A part of writing-after-reading series as a personal goal, I present you a book about a new oil, data. A book by Steve Lohr.
This book is written by a The New York Times journalist who always covers technology, business, and economics for more than twenty years. He won Pulitzer Prize for explanatory reporting, a distinguished award for writer who has the abilities to explain the subject that is important and complex, demonstrate mastery of the subject, have lucid writing and clear presentation.
He writes the book with eleven chapters inside which will be revealed sequentially in detail below:
- How Big is Big Data?
Modern data technology has gone mainstream which means it makes us as a individual consumer of certain technology product. The direct impact of this consumer Internet toward data collection is becoming economically a big deal.
In relation with decision making process, an exercise that happens in every part of both personal and professional, it requires measurement in order to manage our lives. Referring to what a statistician, W. Edwards Deming and a quality control expert, Peter Drucker said “you can’t manage what you can’t measure”. In order to measure, it is imperative that we have a data.
So with given significant progress in data collection, we as human get abundance of benefit in managing our lives.
- Potential, Potential, Potential
One of ways in managing our lives is orienting ourselves to science. Unfortunately we can not do science if we do not have data. In fact, based on science, we are able to predict future by seeing present clearly. Fore that reason, Jeffrey Hammerbacher once said “Data is the intermediate representation of science.”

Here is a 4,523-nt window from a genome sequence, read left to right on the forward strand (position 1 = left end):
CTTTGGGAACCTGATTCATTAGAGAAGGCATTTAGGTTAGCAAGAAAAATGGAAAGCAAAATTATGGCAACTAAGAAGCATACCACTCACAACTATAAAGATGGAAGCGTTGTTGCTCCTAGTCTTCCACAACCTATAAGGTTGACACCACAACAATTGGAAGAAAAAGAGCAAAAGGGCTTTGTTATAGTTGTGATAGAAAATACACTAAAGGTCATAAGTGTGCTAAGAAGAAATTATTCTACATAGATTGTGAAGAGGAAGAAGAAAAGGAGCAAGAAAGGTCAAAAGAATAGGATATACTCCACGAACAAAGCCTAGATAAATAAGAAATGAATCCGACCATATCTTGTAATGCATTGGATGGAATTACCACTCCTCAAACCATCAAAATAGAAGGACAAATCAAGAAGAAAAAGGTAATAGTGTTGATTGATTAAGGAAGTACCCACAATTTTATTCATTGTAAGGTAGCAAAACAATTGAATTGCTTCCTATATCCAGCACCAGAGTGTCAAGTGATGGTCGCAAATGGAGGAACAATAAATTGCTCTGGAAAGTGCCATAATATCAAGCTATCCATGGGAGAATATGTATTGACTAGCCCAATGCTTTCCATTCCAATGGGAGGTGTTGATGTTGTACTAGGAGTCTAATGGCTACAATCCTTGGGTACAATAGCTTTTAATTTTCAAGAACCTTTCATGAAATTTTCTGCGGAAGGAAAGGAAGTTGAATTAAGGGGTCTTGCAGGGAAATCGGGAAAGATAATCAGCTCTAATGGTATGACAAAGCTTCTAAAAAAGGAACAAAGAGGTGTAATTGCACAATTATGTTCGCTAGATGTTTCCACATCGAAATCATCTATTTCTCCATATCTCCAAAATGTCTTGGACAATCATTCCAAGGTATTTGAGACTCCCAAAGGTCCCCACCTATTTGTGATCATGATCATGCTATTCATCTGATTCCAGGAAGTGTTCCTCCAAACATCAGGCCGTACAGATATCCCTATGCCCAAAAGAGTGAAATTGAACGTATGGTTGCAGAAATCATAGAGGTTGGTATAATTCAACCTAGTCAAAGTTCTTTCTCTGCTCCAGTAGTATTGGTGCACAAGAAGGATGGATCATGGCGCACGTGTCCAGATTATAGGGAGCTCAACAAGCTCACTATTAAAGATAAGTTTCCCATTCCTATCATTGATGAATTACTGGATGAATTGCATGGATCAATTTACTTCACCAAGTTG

This book revolves around a “quant” story of Jeffrey Hammerbacher for almost 60% of the content. He started a team who organized and mined social-network data in Facebook and called himself and his coworkers “data scientists”.
I found him as an omnivorous reader who had a mind of his own. He struggled in his life when he was in college and did not learn to cooperate and join with his class in preschool. Without intention to generalize any background is tied to certain profession, the most important factors in predicting a success is hard work. Jeff’s parental lecture which he received from his parent is “I do not care if you are a garbage collector as long as you are the best garbage collector you can be.”
- Bet the Company
Recently, the software or company’s unit that use data to make a better-informed decisions are given the label of “business intelligence”. In fact, the concept is presented in 1958 for the first time in a paper titled, “A Business Intelligence System” by Hans Peter Luhn, a computer scientist at IBM.
IBM is always become a company which invests heavily in research and development on market and technology trends. Nevertheless, there is always uncertainty, and this is the limit of big-data approach. Big data is good at interpolation — figuring out what happens next when the outcome is a continuation of the current trend. However it is far less good at extrapolation — figuring out what happens next when the trend line of the future is less clear.